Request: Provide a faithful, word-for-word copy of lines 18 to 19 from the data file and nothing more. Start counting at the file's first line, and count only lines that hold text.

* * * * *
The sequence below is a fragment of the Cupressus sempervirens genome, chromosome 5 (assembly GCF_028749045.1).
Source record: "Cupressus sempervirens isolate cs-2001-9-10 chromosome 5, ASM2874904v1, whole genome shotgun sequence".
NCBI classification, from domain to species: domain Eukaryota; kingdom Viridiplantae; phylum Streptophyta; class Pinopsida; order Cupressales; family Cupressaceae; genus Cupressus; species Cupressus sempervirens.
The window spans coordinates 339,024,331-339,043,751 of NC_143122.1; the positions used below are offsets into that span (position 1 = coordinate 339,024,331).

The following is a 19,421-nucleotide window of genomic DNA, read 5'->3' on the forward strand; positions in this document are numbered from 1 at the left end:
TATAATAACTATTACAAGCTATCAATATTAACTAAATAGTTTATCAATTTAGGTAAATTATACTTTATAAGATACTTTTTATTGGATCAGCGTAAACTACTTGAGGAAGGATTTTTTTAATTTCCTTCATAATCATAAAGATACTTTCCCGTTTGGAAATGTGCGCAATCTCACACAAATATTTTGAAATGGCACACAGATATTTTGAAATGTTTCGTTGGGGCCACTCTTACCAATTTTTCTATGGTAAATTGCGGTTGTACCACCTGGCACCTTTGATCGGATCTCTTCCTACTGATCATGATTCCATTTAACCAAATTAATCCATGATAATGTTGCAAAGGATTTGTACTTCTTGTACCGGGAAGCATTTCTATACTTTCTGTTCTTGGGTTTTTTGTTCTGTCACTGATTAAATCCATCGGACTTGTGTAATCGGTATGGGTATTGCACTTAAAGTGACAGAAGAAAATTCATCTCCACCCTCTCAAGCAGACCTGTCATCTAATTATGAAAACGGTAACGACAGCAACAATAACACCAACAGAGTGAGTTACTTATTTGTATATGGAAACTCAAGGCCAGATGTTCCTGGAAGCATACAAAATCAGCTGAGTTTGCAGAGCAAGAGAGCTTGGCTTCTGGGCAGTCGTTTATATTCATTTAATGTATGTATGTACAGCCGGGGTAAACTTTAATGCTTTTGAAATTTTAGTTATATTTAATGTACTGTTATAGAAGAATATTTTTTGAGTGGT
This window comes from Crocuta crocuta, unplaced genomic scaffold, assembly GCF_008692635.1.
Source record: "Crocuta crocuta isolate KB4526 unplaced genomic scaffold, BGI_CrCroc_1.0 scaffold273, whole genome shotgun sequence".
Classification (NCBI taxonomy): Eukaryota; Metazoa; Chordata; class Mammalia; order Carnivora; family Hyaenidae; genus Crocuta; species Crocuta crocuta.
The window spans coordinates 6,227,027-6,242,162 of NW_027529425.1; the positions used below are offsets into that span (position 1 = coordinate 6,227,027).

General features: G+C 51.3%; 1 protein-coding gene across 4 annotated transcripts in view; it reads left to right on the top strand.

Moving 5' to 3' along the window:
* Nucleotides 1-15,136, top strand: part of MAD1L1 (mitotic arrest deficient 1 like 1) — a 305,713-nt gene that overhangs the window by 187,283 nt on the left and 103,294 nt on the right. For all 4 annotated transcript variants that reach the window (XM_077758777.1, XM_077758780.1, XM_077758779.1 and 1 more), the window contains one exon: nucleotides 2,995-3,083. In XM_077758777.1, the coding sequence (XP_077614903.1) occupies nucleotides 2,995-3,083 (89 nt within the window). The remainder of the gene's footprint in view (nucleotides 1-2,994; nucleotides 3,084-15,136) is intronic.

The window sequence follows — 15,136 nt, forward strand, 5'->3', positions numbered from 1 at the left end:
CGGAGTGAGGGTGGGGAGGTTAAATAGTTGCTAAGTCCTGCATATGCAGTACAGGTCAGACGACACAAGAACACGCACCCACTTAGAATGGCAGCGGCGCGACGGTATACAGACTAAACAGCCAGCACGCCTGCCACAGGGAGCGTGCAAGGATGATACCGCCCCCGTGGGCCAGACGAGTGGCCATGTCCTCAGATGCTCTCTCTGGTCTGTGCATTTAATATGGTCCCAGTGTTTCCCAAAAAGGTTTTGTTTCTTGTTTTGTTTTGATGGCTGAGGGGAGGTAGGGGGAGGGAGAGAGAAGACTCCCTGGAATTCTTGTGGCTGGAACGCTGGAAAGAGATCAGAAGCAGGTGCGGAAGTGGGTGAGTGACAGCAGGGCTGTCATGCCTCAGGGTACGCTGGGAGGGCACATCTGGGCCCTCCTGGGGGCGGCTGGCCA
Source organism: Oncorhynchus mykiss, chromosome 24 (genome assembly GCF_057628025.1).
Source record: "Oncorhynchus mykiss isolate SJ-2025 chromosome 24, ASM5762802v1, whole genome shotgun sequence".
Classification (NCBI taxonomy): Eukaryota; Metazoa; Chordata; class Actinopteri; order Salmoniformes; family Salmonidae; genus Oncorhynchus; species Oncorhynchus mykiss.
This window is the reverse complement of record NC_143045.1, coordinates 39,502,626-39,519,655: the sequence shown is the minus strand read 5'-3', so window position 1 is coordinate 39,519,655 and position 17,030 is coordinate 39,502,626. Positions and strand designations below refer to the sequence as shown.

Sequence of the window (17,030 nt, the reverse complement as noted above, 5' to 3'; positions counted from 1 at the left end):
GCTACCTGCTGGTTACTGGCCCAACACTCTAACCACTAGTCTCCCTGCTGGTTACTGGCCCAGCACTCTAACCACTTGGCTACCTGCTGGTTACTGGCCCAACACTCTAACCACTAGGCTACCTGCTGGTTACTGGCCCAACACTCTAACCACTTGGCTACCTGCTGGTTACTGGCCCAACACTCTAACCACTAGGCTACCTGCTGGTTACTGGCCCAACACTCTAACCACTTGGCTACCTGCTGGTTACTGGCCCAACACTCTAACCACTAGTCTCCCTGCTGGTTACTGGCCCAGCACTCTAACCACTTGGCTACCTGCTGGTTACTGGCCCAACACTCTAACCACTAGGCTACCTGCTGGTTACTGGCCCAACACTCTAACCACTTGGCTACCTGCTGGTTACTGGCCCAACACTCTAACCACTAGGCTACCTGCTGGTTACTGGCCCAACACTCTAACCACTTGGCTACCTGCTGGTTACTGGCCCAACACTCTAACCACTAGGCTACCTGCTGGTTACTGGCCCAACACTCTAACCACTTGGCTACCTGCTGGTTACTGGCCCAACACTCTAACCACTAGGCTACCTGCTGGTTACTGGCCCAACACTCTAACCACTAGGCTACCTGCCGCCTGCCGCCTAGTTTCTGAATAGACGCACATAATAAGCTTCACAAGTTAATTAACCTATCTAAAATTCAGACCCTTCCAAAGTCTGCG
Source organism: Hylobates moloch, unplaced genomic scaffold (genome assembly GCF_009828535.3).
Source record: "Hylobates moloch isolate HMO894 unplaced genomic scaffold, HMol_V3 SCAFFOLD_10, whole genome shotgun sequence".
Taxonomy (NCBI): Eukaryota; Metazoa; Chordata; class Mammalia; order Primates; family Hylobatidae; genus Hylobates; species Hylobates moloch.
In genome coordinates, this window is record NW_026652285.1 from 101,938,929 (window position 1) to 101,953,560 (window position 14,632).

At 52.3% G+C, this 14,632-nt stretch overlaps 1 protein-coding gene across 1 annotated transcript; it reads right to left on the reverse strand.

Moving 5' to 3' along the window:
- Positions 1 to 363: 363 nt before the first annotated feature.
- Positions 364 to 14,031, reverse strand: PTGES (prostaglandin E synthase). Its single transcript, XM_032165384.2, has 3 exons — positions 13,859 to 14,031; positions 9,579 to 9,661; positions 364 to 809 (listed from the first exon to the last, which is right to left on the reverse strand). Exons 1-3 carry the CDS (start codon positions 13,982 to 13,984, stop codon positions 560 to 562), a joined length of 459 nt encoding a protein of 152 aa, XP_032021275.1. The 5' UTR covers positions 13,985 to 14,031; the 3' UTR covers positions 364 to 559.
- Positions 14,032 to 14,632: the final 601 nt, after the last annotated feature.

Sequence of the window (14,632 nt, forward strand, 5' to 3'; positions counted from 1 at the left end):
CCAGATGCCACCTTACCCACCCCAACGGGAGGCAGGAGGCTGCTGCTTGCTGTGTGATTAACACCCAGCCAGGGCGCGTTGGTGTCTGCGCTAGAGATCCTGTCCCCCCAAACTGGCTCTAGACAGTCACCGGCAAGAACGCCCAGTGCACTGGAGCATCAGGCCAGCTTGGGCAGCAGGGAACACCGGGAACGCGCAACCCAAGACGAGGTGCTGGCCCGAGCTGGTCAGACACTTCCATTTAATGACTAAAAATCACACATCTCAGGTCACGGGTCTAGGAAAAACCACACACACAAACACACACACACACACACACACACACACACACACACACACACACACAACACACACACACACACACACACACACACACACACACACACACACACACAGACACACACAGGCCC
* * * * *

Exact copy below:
Classification (NCBI taxonomy): Eukaryota; Metazoa; Chordata; class Actinopteri; order Salmoniformes; family Salmonidae; genus Oncorhynchus; species Oncorhynchus mykiss.
This window is the reverse complement of record NC_143045.1, coordinates 39,502,626-39,519,655: the sequence shown is the minus strand read 5'-3', so window position 1 is coordinate 39,519,655 and position 17,030 is coordinate 39,502,626. Positions and strand designations below refer to the sequence as shown.